February 2023 Project Update
Deep-sea animals, like corals, release their DNA into the environment, and scientists refer to this released DNA as environmental DNA or eDNA. By taking a water sample near and around deep-sea coral communities, we can understand what coral species live in these environments and the other deep-sea organisms that call those areas home.
The Exploring the Biodiversity of Remote Pacific Ocean Deep-Sea Coral Communities With eDNA project includes analyzing existing samples collected in the remote Pacific. Beginning with expeditions in 2018, ongoing eDNA collections have been made during expeditions by both the Ocean Exploration Trust and the Schmidt Ocean Institute. These expeditions, as well as previous work including the Campaign to Address Pacific monument Science, Technology, and Ocean NEeds or CAPSTONE initiative, also involved the collection of deep-sea coral specimens from the region. These specimens will be DNA barcoded, which is a method where a species can be identified by looking at a short section of DNA from a specific gene or genes. The known DNA of the species can then be compared to the DNA found in the eDNA samples. Barcoding an organism creates what is known as a voucher specimen.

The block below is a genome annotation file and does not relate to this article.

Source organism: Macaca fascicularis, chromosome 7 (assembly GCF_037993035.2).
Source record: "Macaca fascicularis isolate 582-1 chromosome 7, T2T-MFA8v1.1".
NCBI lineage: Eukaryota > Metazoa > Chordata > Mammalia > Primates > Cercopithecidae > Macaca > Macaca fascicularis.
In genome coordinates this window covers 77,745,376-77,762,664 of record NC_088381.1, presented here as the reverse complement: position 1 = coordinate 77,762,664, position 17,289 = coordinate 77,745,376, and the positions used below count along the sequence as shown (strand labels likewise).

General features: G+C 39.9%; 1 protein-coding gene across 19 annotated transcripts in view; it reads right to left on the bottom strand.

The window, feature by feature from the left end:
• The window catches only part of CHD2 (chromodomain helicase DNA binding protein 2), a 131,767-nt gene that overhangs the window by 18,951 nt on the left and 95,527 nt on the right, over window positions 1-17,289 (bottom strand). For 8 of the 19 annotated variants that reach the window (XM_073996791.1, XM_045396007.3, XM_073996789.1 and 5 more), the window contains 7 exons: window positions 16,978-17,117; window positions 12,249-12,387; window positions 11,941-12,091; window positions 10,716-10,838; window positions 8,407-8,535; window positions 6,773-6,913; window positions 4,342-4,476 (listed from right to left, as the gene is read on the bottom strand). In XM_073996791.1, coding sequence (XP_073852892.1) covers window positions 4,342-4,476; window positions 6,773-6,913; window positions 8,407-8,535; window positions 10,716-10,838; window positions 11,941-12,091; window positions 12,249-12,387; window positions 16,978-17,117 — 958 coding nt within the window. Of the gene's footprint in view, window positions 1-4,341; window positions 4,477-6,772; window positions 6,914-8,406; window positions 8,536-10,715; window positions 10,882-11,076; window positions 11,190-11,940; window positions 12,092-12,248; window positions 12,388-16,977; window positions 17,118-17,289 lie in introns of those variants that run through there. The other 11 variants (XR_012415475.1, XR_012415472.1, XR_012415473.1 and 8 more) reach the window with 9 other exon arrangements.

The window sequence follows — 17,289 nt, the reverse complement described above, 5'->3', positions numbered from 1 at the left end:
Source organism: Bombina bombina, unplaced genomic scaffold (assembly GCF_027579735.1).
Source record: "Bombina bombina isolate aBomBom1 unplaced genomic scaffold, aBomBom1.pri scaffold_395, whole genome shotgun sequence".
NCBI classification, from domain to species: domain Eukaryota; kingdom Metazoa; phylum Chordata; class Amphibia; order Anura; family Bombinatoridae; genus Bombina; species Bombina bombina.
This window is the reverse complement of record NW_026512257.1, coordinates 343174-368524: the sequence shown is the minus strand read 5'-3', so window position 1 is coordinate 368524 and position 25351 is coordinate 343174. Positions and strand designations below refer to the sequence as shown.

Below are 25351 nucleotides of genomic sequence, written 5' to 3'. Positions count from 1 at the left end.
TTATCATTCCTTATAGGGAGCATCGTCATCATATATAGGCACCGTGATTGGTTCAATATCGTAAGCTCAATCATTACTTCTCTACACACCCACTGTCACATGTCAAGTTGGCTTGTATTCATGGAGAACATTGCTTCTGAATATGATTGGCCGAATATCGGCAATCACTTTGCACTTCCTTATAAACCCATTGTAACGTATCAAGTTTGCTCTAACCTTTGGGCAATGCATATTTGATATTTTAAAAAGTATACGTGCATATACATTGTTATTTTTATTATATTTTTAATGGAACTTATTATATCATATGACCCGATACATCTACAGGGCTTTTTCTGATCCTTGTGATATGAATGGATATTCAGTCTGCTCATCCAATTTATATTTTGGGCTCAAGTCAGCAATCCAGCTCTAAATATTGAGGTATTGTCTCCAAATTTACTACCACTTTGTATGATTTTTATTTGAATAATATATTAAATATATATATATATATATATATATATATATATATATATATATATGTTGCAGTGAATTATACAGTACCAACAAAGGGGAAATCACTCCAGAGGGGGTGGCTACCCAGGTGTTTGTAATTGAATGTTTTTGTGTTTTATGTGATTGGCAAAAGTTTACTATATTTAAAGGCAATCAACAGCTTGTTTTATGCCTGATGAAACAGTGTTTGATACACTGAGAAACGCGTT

Both eDNA samples and voucher specimens have been collected in Papahanaumokuakea Marine National Monument, at multiple sites within the Pacific Remote Islands Marine National Monument, and within the National Marine Sanctuary of American Samoa. Documenting the deep-sea coral communities and biodiversity present in these habitats is important for their preservation and for the management of marine protected areas in the region. Additionally, cataloging the baseline biodiversity and distribution of species can help us in determining if and how these communities can recover from human-caused disturbances.
All eDNA samples collected during these expeditions are currently archived at NOAA’s Northwest Fisheries Science Center, while voucher collections of specimens are available through the Harvard Museum of Comparative Zoology and the Smithsonian Institution National Museum of Natural History. Environmental DNA collected from the region in 2018-2022, as well as a broad panel of voucher specimens, with a particular focus on novel species, and those missing from existing sequence database resources will be processed as part of the Exploring the Biodiversity of Remote Pacific Ocean Deep-Sea Coral Communities With eDNA project.
Sample processing is currently underway. Species identification of voucher specimens, as well as subsampling for DNA extraction is underway at Harvard University’s Museum of Comparative Zoology. eDNA samples through 2019 have been successfully processed and initial sequencing library construction, as well as DNA extraction of the remaining eDNA samples, is ongoing at the time of article publication. In February 2023, Meredith Everett and Steve Auscavitch are doing a “DNA Processing Camp”, jointly working at NOAA’s Northwest Fisheries Science Center to create genome skimming libraries from voucher samples as well as begin eDNA sequencing. We anticipate initial sequencing on all samples to be completed by mid-2023, with analysis to follow.
Published March 14, 2023